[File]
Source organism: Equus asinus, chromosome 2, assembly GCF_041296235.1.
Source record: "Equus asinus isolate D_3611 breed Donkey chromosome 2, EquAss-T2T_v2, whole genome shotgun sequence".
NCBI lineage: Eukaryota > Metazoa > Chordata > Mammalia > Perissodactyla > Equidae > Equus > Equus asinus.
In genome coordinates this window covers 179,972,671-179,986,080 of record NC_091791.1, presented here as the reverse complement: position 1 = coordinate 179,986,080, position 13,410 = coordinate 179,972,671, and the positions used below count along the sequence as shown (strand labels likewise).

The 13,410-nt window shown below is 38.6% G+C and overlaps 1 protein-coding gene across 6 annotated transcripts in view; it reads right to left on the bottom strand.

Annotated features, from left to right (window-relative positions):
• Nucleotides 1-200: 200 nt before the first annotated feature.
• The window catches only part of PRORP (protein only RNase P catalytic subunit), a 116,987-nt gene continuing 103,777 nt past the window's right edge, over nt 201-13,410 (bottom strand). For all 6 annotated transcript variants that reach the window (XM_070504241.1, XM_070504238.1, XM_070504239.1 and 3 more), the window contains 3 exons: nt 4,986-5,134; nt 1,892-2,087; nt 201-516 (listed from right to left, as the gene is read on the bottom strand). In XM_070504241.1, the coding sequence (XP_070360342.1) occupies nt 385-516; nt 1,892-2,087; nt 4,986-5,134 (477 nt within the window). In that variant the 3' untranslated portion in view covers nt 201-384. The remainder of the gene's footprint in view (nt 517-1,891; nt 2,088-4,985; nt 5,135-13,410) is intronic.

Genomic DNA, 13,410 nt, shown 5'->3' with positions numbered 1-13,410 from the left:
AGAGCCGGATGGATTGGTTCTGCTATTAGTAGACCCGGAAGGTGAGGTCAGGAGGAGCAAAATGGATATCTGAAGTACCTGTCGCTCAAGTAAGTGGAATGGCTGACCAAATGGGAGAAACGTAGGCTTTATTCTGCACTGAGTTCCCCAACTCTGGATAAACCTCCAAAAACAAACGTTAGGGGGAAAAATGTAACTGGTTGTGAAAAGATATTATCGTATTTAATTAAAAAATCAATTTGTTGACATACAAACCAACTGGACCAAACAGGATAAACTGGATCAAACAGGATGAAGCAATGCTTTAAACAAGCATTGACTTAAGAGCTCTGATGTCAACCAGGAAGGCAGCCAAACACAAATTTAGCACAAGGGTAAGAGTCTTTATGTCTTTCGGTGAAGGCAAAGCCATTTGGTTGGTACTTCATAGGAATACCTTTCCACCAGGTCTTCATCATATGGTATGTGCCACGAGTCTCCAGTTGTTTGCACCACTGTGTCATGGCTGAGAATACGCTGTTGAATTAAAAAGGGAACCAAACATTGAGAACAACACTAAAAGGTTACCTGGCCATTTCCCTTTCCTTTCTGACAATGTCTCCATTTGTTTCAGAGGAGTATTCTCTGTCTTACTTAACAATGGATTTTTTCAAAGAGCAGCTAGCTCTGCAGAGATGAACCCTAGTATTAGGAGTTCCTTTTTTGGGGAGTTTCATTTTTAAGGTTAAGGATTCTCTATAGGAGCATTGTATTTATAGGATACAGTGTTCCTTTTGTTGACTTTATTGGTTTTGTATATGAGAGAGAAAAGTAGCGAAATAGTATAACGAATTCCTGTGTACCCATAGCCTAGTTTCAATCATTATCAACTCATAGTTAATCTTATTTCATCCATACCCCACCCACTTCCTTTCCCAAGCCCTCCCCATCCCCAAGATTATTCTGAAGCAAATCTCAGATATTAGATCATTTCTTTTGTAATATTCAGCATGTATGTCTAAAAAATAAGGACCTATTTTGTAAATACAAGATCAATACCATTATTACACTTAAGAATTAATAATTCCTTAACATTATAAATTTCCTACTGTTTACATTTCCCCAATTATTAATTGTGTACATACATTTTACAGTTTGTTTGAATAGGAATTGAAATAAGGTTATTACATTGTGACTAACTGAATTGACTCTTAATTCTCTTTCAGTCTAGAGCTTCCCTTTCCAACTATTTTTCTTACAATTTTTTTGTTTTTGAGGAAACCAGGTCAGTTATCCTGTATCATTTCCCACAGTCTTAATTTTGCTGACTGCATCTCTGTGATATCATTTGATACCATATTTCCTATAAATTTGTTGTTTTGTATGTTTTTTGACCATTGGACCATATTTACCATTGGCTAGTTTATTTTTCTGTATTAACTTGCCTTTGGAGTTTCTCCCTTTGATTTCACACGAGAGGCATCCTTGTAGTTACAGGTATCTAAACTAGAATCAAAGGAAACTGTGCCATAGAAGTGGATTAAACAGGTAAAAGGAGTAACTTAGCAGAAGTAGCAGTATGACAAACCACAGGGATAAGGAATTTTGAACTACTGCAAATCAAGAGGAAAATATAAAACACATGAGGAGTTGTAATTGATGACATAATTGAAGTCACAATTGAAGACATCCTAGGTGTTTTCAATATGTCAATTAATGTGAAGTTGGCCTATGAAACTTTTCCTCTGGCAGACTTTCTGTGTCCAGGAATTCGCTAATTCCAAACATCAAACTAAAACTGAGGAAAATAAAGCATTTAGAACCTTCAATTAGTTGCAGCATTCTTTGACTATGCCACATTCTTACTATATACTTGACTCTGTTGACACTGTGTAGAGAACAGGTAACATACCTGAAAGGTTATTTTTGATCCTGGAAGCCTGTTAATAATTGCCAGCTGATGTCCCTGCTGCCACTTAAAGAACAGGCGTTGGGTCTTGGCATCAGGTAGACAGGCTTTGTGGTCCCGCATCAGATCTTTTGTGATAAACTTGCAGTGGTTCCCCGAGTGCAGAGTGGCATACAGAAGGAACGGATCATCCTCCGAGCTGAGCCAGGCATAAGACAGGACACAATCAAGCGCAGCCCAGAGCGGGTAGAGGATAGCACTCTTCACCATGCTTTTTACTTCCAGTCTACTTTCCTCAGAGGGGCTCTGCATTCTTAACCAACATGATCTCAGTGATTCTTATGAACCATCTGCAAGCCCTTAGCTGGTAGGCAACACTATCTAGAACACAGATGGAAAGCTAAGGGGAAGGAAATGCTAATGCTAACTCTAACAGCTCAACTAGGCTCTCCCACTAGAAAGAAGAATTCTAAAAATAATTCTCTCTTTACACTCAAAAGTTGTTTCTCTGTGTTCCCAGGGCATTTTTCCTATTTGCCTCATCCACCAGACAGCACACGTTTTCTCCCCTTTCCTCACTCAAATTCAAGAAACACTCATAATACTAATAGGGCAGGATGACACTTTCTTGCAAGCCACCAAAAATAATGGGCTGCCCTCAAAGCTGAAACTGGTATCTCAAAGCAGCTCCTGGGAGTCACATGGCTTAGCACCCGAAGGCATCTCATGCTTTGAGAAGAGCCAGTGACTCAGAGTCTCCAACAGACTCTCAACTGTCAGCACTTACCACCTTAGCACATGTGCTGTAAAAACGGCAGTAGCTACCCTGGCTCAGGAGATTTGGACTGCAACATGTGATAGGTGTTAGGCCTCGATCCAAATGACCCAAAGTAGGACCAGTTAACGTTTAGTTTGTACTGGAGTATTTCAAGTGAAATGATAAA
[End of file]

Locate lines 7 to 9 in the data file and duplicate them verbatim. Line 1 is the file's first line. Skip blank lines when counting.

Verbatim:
• Nucleotides 1-200: 200 nt before the first annotated feature.
• The window catches only part of PRORP (protein only RNase P catalytic subunit), a 116,987-nt gene continuing 103,777 nt past the window's right edge, over nt 201-13,410 (bottom strand). For all 6 annotated transcript variants that reach the window (XM_070504241.1, XM_070504238.1, XM_070504239.1 and 3 more), the window contains 3 exons: nt 4,986-5,134; nt 1,892-2,087; nt 201-516 (listed from right to left, as the gene is read on the bottom strand). In XM_070504241.1, the coding sequence (XP_070360342.1) occupies nt 385-516; nt 1,892-2,087; nt 4,986-5,134 (477 nt within the window). In that variant the 3' untranslated portion in view covers nt 201-384. The remainder of the gene's footprint in view (nt 517-1,891; nt 2,088-4,985; nt 5,135-13,410) is intronic.

Genomic DNA, 13,410 nt, shown 5'->3' with positions numbered 1-13,410 from the left: